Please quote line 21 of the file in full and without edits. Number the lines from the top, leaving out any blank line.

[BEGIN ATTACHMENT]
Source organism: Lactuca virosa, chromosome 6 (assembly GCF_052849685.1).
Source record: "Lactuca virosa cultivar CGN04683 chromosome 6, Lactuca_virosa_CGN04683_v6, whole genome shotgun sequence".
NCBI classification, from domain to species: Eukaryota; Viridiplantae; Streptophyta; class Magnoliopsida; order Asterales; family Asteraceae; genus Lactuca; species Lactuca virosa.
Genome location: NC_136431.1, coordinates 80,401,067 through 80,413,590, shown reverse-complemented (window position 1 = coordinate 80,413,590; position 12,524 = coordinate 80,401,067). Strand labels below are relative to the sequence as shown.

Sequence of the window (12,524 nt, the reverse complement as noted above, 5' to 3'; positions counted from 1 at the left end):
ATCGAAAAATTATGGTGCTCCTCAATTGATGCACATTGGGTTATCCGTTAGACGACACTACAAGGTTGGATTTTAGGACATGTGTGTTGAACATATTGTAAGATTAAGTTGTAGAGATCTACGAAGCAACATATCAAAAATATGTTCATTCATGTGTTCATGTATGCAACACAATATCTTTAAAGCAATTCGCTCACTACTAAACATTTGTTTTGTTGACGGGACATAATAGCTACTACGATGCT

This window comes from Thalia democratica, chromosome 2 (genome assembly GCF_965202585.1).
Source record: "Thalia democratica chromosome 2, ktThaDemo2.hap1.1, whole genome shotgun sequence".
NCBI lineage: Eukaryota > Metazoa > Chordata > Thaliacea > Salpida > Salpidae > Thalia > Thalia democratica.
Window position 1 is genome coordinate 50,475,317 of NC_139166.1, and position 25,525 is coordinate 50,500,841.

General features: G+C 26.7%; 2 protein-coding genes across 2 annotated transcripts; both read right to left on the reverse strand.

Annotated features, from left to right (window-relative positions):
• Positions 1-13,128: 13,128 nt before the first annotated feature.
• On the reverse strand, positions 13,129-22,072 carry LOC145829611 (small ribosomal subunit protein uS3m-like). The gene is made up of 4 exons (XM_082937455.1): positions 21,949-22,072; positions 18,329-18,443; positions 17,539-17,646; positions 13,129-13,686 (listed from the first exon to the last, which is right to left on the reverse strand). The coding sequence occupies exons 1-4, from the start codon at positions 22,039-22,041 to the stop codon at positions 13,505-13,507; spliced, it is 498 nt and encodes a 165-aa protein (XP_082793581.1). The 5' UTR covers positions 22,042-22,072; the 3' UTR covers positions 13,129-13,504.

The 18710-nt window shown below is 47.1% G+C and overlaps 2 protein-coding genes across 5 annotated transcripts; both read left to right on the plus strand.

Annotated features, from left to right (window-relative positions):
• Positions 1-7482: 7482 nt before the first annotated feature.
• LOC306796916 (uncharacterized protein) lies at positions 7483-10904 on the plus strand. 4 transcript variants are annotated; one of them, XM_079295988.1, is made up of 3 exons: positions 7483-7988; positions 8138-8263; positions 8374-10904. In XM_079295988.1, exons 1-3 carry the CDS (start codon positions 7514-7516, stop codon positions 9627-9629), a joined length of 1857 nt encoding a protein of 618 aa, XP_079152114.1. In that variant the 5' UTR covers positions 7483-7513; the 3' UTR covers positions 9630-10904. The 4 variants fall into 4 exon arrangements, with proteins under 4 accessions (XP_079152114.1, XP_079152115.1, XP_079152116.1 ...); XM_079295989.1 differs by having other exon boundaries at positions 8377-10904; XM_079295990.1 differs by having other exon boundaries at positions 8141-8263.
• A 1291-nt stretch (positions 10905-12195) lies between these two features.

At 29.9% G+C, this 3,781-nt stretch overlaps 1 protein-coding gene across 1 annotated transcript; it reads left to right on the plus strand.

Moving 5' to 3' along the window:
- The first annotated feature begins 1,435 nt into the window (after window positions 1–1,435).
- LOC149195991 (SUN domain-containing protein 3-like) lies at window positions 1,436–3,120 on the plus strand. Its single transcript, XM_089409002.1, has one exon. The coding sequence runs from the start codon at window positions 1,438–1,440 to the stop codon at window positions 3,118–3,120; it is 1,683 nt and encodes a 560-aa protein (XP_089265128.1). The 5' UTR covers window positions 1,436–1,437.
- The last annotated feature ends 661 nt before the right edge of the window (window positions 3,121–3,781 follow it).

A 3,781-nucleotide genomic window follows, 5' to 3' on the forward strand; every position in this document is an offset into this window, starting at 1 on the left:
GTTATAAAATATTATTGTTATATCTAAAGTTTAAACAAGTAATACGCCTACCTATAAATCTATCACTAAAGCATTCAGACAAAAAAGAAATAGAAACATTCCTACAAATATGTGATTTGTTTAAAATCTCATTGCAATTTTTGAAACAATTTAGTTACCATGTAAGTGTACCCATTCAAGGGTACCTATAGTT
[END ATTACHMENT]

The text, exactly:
Moving 5' to 3' along the window: